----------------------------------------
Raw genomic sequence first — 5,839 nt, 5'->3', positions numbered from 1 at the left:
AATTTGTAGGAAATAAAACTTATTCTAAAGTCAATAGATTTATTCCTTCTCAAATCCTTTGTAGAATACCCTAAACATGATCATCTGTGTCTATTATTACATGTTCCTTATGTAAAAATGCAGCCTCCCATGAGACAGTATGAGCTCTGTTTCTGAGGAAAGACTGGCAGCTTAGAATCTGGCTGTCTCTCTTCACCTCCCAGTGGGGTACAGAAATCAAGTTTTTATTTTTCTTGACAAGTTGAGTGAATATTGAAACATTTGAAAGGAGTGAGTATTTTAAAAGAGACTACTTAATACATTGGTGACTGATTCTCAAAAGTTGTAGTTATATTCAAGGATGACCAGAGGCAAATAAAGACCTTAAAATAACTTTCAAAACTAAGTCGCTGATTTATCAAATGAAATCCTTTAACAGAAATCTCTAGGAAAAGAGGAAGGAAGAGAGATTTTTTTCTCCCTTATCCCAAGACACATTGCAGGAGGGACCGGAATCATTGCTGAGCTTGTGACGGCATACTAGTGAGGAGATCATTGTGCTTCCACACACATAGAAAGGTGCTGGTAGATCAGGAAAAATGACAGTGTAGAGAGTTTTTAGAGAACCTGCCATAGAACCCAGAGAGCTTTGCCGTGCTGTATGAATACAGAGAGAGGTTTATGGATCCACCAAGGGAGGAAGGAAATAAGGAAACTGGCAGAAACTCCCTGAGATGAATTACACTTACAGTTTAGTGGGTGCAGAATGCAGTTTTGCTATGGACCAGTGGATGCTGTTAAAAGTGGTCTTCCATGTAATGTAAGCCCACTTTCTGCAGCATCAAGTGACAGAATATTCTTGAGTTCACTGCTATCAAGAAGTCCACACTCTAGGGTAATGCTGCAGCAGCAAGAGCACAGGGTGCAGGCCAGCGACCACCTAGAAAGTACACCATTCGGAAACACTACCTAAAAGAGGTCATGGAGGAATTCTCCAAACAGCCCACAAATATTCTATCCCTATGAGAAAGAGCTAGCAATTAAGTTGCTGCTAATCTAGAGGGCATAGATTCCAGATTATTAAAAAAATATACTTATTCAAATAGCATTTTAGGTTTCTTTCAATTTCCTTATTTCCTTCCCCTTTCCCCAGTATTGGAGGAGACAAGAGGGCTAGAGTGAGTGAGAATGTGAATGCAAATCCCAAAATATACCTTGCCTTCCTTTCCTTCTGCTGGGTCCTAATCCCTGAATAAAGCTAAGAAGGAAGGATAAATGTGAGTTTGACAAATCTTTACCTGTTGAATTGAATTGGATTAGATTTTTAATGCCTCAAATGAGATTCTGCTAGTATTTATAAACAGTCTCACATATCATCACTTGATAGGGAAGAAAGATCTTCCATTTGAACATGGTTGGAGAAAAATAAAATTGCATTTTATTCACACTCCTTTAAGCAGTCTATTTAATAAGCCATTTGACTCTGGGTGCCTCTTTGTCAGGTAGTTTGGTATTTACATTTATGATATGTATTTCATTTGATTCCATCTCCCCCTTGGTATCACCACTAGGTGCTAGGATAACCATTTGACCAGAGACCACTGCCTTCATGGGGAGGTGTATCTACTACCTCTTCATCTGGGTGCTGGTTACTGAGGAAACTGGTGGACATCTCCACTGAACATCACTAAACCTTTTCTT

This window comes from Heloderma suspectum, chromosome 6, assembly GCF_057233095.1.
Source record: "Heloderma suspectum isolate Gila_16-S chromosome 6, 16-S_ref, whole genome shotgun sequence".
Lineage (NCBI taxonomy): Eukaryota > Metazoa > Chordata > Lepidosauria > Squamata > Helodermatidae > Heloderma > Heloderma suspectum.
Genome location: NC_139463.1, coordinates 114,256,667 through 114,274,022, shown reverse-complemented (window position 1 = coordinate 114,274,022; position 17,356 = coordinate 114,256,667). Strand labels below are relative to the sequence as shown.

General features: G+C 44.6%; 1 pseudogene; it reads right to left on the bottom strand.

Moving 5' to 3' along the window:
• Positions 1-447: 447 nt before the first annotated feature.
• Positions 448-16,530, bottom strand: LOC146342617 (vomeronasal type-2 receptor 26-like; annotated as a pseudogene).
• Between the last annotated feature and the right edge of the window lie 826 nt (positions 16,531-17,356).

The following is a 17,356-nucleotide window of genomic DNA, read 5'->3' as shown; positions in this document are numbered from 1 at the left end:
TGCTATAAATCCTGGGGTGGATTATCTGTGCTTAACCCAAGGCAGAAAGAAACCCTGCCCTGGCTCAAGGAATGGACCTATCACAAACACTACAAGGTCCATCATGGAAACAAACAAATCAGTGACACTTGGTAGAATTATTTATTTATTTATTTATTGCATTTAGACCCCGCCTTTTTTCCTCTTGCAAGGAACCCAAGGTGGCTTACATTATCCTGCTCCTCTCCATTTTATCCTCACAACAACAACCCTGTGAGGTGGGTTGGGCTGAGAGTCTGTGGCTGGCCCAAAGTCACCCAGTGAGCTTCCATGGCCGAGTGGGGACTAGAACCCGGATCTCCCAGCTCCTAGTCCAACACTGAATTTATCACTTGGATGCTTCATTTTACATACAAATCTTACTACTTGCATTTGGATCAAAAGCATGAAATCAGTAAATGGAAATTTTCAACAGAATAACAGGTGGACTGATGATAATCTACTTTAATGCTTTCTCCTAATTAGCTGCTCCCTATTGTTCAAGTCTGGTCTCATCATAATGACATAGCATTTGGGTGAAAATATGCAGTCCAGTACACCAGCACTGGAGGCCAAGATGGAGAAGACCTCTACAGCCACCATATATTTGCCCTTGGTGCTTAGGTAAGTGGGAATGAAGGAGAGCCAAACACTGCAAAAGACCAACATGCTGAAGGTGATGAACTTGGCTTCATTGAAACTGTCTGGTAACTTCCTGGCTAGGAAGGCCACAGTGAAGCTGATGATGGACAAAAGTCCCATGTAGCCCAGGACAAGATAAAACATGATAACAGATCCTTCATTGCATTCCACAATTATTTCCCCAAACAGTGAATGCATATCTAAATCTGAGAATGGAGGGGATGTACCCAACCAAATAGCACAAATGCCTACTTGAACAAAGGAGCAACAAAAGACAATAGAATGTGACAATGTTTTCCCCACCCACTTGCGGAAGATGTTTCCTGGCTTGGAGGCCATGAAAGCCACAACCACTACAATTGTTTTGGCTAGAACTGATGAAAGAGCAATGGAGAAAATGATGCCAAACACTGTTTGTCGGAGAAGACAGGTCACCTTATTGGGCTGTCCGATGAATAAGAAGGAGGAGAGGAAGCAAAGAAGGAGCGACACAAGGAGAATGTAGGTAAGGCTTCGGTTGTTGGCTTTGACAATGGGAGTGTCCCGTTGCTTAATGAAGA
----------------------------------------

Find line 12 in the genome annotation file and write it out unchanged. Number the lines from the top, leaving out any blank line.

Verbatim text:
The following is a 17,356-nucleotide window of genomic DNA, read 5'->3' as shown; positions in this document are numbered from 1 at the left end: